Actor/singer Matt Doyle recently celebrated his thirtieth birthday with a single-night engagement at The Green Room 42, a commodious, spanking-new showroom on the fourth floor of the Yotel on West 42nd Street. Known mostly for his theatrical appearances in such shows as Spring Awakening, War Horse, and The Book of Mormon, Doyle began a side career as a solo singer several years ago. In 2016 he released an album called Uncontrolled, consisting largely of songs he penned with Will Van Dyke (who served as his pianist and musical director at this gig) and others.
In this appearance, Doyle performed several of the original songs from Uncontrolled, along with covers of titles popularized by an array of star singers, including Lady Gaga, Adele, Sheryl Crow, and Sam Cooke. His original numbers tended to have a poppy-folky-country flavor. (He says that his affection for the country sound grew after a songwriting sojourn to Nashville.)
His vocals were warm, confident and clean—with only a hint of vibrato. He seemed perfectly comfortable executing various pop-singing embellishments—from bluesy wails to falsetto riffs to (blessedly) short bursts of melisma. His enunciation was clear—although on his opening number, Crow’s “If It Makes You Happy” (in which he sang at a fairly high volume while moving about with the microphone), his words were largely muffled. But this was a problem that never recurred during the set.
He was dressed in jeans and t-shirt, and his stage manner was similarly informal. He was open and friendly with his audience, and he seemed to love what he was doing—sometimes eagerly bouncing on the balls of his feet. He would regularly flash a flirtatious smile that complemented his romantic-lead good looks. That smile, in fact, seemed difficult for him to repress. Even on numbers with downbeat content, it kept peeking through.
Many of the original Doyle/Van Dyke songs on the menu were about his love life, and featured expressive lyrics that tripped easily off the tongue. They included a falling-in-love song (“What You Stole”) a road-trip-with-the-boyfriend song (“Don’t Wait”), and a break-up song (“When I Let You Go”). Throughout the show, he told the true-life stories behind such titles. This patter helped him come across as likable and good-humored.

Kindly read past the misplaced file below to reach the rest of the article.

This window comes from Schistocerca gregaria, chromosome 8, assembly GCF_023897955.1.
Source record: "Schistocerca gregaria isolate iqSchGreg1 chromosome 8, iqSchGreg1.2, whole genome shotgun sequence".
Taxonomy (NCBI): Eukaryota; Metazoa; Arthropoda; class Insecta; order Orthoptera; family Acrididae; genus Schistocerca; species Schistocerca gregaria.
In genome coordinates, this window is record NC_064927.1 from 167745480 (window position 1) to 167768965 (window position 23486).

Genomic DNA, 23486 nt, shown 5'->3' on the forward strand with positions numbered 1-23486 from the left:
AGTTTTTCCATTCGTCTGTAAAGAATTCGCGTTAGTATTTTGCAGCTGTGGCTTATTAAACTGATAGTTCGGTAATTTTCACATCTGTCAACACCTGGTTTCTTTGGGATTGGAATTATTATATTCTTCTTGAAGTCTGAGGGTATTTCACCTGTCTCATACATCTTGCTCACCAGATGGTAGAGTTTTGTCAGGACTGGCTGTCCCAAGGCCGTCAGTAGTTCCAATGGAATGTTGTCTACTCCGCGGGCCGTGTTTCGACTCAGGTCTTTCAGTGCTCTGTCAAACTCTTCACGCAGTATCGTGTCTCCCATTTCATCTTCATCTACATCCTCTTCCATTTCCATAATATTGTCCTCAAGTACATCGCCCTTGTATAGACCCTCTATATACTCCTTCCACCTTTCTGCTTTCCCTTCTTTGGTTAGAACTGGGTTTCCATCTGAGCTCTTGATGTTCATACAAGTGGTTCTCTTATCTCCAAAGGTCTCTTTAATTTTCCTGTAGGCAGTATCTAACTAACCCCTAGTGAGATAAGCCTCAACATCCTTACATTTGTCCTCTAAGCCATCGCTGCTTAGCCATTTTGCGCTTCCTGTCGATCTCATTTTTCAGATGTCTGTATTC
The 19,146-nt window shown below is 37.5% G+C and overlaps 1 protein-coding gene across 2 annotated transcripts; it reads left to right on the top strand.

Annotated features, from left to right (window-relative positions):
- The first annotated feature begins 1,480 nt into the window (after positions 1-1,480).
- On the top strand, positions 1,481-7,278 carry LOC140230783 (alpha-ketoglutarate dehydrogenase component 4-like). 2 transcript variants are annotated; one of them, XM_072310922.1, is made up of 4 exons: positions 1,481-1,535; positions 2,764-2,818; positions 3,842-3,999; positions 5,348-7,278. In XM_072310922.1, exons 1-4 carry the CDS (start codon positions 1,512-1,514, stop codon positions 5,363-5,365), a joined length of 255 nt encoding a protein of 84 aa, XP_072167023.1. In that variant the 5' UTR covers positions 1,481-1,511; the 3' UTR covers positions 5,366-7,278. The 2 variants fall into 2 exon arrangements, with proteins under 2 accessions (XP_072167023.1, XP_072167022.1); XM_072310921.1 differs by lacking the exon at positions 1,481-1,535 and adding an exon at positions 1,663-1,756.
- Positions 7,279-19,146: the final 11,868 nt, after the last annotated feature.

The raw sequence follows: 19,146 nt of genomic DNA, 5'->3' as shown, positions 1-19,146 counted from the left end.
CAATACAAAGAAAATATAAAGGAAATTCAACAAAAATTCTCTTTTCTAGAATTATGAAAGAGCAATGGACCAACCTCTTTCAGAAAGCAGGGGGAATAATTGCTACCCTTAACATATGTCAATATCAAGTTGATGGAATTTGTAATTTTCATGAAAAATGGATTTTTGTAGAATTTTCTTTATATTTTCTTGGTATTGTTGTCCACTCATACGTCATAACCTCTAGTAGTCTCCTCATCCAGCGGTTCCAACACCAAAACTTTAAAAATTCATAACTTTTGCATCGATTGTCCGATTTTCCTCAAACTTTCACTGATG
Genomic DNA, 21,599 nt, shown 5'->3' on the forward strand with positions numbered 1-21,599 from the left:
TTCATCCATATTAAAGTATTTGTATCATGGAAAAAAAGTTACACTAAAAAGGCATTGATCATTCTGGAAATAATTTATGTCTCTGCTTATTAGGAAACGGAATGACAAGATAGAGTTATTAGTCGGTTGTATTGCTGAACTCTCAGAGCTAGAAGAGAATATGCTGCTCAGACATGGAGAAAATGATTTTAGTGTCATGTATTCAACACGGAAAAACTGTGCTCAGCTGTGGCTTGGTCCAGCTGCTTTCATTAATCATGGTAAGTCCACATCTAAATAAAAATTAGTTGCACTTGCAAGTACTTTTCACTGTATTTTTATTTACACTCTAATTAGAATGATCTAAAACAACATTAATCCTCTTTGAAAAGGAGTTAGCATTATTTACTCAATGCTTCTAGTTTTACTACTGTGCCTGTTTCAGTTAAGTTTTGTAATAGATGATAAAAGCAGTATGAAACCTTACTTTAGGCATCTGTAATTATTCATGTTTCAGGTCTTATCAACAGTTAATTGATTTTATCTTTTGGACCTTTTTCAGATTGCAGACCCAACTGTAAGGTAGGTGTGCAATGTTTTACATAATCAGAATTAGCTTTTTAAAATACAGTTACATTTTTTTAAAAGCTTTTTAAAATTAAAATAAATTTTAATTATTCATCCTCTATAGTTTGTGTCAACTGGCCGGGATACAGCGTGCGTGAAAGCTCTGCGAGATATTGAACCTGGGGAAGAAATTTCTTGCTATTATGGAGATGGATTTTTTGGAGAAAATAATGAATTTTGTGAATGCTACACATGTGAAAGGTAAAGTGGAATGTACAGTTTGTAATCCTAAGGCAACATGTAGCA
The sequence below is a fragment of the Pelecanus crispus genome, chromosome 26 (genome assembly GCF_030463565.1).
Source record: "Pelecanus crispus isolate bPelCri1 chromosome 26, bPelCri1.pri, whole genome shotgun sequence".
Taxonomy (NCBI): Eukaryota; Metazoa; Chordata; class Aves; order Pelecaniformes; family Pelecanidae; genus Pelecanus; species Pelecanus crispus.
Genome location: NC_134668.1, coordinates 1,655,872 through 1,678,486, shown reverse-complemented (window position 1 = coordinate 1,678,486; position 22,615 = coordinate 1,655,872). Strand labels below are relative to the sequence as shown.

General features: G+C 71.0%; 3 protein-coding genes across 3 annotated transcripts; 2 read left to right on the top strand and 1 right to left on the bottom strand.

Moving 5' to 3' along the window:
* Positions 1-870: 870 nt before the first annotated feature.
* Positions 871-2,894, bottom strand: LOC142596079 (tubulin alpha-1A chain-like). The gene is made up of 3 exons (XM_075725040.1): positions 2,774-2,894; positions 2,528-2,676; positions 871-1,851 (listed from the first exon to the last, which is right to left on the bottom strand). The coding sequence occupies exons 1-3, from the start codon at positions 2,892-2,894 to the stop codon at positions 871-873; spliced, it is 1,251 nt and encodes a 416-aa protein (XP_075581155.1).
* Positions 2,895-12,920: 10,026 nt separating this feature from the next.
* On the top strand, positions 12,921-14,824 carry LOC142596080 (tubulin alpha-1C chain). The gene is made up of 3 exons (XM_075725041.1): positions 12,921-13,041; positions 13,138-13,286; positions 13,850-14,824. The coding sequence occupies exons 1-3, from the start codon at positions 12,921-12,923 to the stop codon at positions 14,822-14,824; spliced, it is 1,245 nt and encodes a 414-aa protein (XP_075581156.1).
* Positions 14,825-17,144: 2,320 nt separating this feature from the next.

Besides Van Dyke, Doyle had good support from drummer Spencer Cohen and guitarist Alec Berlin. Berlin was particularly popular with the crowd, delivering some impressive solo spots over the course of the show.
One of the highlights of the evening was Doyle’s sole excursion into the Great American Songbook: his take on “You Made Me Love You (I Didn’t Want to Do It)” (James V. Monaco, Joe McCarthy), a song he’d performed on the soundtrack of the 2011 gay indie film Private Romeo, in which he also starred. He noted that the song’s arrangement was intended to suggest Patsy Cline more than Judy Garland. And, indeed, it had a tangy twang that was highly appealing.
Everything Doyle did at The Green Room 42 seemed perfectly suited to a one-off performance (and birthday celebration) at a hip new club. I hope, though, to find him at some point performing a more polished show, in a more formal cabaret setting. I’d love to see and hear what he could do with the aid of a strong director: someone who could help him put to full use his obvious acting skills and dig deep into a thoughtfully chosen set of challenging songs of various stripes. Maybe he could even include some additional standards, to match the promise of that fetching “You Made Me Love You.”
The Green Room 42 – May 8
About the Author
Mark Dundas Wood is an arts/entertainment journalist and dramaturg. He began writing reviews for BistroAwards.com in 2011. More recently he has contributed "Cabaret Setlist" articles about cabaret repertoire. Other reviews and articles have appeared in theaterscene.net and clydefitchreport.com, as well as in American Theatre and Back Stage. As a dramaturg, he has worked with New Professional Theatre and the New York Musical Theatre Festival. He is currently literary manager for Broad Horizons Theatre Company.